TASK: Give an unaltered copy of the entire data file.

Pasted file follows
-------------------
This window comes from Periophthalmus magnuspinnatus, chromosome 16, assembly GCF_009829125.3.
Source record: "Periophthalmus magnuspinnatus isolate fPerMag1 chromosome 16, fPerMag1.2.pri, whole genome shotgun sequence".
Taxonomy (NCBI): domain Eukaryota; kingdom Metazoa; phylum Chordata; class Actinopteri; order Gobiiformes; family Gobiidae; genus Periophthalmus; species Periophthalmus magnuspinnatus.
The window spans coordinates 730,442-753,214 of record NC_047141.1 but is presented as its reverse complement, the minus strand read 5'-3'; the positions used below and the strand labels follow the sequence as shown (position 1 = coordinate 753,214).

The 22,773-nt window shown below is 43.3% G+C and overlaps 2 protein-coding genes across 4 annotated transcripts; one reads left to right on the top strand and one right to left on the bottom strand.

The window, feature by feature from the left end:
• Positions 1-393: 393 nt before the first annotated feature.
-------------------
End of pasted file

This window comes from Periophthalmus magnuspinnatus, chromosome 16, assembly GCF_009829125.3.
Source record: "Periophthalmus magnuspinnatus isolate fPerMag1 chromosome 16, fPerMag1.2.pri, whole genome shotgun sequence".
Taxonomy (NCBI): domain Eukaryota; kingdom Metazoa; phylum Chordata; class Actinopteri; order Gobiiformes; family Gobiidae; genus Periophthalmus; species Periophthalmus magnuspinnatus.
The window spans coordinates 730,442-753,214 of record NC_047141.1 but is presented as its reverse complement, the minus strand read 5'-3'; the positions used below and the strand labels follow the sequence as shown (position 1 = coordinate 753,214).

The 22,773-nt window shown below is 43.3% G+C and overlaps 2 protein-coding genes across 4 annotated transcripts; one reads left to right on the top strand and one right to left on the bottom strand.

The window, feature by feature from the left end:
• Positions 1-393: 393 nt before the first annotated feature.